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Photo by Troy Gilbert
Photo by Troy Gilbert

Scalloping on Florida’s Gulf Coast

Hidden from the endless tracts of condo developments and the annual migration of college students to the Emerald Coast of Florida, are rustic boating towns and fishing villages seemingly out of reach of the crowds. Somehow having managed to retain the old school charm of Florida’s Gulf Coast from the 1960s and 70s, these towns revolve around their quiet beaches, marinas and dockside restaurants where fried conch fritters and grouper baskets are served up with salty charter captains telling tall tales, and where a Jimmy Buffett from 40 years ago could be playing for tips and a bar tab. But just offshore in these pristine bays, hides one of the most unique boating experiences on the entire Gulf Coast.

Once widespread along Florida’s coasts, bay scallops are small, tasty mollusks that have retained footholds along the “Big Bend” of Florida largely due to the undeveloped nature of the region. Protected by barrier islands and fed by a large, marshy estuarine system that contributes to an ideal salinity and habitat, the waters from Port St. Joe to Cedar Key come alive from July to September, with skiffs and runabouts filled with Floridians donning snorkels, flippers and mesh bags to search for these culinary treasures.

On these pristine and shallow bay waters, “diver down” flags pop up above tried and true secret scalloping spots in the sandy turtle grass beds as rays scatter. Bay scallops prefer depths of three to six feet and with native seahorses and even conch hiding in the seagrass, this is a great family oriented adventure. Shallow draft Makos or Boston Whalers are ideal for running to the perfect scalloping areas, but these days you are as likely to see scallopers on kayaks, paddleboards and even jet skis. Local charters will also provide SNUBA gear and goggles for longer underwater foraging.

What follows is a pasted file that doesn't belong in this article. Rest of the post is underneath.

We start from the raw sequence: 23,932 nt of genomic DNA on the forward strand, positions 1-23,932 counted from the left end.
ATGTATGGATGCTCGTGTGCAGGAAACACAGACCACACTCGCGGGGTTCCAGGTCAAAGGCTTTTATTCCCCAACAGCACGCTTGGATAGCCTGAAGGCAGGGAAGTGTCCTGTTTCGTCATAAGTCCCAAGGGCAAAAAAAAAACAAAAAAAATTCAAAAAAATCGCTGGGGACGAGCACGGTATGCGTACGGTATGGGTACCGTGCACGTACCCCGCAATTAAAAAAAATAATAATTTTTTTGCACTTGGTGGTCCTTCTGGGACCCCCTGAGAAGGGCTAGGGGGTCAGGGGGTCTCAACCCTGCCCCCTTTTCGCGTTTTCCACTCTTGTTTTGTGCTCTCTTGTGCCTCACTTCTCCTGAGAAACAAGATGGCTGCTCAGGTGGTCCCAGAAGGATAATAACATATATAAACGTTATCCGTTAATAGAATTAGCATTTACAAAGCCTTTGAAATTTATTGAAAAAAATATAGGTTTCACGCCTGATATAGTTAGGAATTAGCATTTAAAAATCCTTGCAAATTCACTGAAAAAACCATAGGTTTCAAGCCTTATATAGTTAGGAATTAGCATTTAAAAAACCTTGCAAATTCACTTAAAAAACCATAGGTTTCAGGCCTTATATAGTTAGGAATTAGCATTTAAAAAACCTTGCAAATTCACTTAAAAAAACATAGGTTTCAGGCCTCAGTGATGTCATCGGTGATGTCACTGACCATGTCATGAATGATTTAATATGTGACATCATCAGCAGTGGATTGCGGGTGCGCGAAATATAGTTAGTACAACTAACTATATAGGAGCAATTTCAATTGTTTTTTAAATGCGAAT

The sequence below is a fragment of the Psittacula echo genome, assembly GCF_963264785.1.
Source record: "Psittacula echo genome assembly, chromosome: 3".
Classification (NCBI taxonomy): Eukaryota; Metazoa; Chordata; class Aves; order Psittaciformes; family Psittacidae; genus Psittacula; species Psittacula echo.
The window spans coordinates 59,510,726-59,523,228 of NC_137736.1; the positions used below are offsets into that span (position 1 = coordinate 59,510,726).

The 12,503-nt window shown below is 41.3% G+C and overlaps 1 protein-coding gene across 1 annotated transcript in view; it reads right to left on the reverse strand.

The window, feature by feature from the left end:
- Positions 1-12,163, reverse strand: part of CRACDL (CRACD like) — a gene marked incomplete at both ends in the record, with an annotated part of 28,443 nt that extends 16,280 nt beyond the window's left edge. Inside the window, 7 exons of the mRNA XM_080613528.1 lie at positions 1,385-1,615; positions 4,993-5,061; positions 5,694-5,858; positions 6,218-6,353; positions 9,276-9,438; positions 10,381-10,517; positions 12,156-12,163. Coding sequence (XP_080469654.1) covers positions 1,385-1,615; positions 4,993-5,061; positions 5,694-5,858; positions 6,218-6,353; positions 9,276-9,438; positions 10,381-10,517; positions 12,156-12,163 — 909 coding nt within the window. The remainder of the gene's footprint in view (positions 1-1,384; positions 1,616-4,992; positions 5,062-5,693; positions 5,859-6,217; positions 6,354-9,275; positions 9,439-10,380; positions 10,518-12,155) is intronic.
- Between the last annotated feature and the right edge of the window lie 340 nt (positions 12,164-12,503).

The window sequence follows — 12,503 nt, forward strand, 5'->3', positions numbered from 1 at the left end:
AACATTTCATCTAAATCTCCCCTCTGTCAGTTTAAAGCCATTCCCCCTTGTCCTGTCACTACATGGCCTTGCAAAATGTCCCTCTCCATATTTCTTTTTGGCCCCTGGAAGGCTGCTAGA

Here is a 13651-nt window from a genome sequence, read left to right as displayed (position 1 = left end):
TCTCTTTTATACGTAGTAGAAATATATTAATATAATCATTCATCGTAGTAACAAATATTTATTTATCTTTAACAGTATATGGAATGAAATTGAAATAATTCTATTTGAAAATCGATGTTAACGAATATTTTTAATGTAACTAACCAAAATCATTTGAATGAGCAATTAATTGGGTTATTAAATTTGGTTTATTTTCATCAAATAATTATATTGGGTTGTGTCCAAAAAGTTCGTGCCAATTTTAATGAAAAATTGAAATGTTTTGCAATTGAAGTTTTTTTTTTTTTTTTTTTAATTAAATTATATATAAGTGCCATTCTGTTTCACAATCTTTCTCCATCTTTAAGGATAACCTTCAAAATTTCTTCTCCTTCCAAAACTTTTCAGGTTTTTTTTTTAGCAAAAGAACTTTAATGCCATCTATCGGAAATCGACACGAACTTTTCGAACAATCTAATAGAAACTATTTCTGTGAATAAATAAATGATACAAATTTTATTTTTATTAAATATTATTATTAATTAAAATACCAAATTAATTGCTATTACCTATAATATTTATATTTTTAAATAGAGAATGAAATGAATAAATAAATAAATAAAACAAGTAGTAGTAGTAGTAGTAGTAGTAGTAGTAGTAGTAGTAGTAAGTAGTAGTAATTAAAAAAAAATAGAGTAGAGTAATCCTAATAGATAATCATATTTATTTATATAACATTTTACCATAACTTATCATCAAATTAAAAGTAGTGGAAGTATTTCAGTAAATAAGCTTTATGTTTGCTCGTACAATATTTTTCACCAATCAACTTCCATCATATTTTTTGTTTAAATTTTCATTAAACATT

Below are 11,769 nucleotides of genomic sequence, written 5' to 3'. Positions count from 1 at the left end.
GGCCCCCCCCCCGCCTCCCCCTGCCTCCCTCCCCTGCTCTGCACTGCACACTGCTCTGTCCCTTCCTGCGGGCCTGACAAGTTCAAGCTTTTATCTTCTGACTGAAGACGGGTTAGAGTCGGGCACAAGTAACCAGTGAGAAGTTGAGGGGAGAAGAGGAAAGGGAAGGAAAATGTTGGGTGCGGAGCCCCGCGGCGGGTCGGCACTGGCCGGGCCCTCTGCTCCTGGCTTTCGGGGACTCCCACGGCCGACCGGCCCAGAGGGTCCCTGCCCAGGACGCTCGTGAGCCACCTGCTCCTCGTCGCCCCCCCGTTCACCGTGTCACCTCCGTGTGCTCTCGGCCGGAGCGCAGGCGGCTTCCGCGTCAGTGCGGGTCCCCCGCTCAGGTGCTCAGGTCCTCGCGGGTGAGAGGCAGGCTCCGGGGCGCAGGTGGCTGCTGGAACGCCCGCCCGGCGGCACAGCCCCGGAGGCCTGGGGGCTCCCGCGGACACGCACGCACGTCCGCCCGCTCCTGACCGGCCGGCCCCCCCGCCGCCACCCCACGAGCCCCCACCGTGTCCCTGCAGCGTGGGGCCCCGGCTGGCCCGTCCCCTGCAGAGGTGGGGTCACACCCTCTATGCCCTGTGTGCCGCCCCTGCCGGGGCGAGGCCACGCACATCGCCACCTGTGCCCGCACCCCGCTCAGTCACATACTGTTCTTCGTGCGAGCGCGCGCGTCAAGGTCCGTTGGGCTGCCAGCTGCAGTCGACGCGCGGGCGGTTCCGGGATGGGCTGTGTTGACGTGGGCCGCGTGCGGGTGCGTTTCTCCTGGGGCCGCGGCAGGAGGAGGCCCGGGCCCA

With commercial harvesting of bay scallops prohibited, the midsummer season of July through September has led to what has become a cultural institution on this coast. Highly susceptible to even minute environmental changes, the harvesting of bay scallops is strictly controlled and fishing licenses are required. A once extensive habitat existed throughout the state, but today isolated populations numerous enough to allow scalloping can only be found in the waters around Port St. Joe, Crystal River, Steinhatchee and Homosassa on Florida’s remote Big Bend.

After long afternoons swimming in the cooling Gulf waters, families and friends anchor or tie up for scallop feasts on the beaches or back porches, with most scallops lightly breaded and seasoned and then flash fried. Similar to an oyster in that it is a mollusk, bay scallops are more muscular because of their ability to actually swim, and their meat is lean and firm. They have a very delicate and sweet flavor, so cooking methods should be light and gentle. More inventive dishes have been making the rounds in the past decades with scallops served in ceviche or lightly broiled and served in beautiful salads and even sliders. Many coastal restaurants will even prepare your fresh catch and simply charge a “corkage” fee for preparing your feast. The true natives will tell you however that bay scallops are best raw right out of the shell with the beautiful water and the white sands of the barrier islands in sight.

For recreational boaters and individuals who wade from shore with dip nets, scalloping is a time honored cultural institution on this stretch of Florida’s coastline. Harkening back to the Florida of the past, bay scallop season is an ideal excuse to trailer your boat down for that beach vacation on Mexico Beach or St. George’s Island, break up those suntan days on the sugar white sand and get your kids and friends out on the water – and then know that you have earned your dinner and that slight sunburn.

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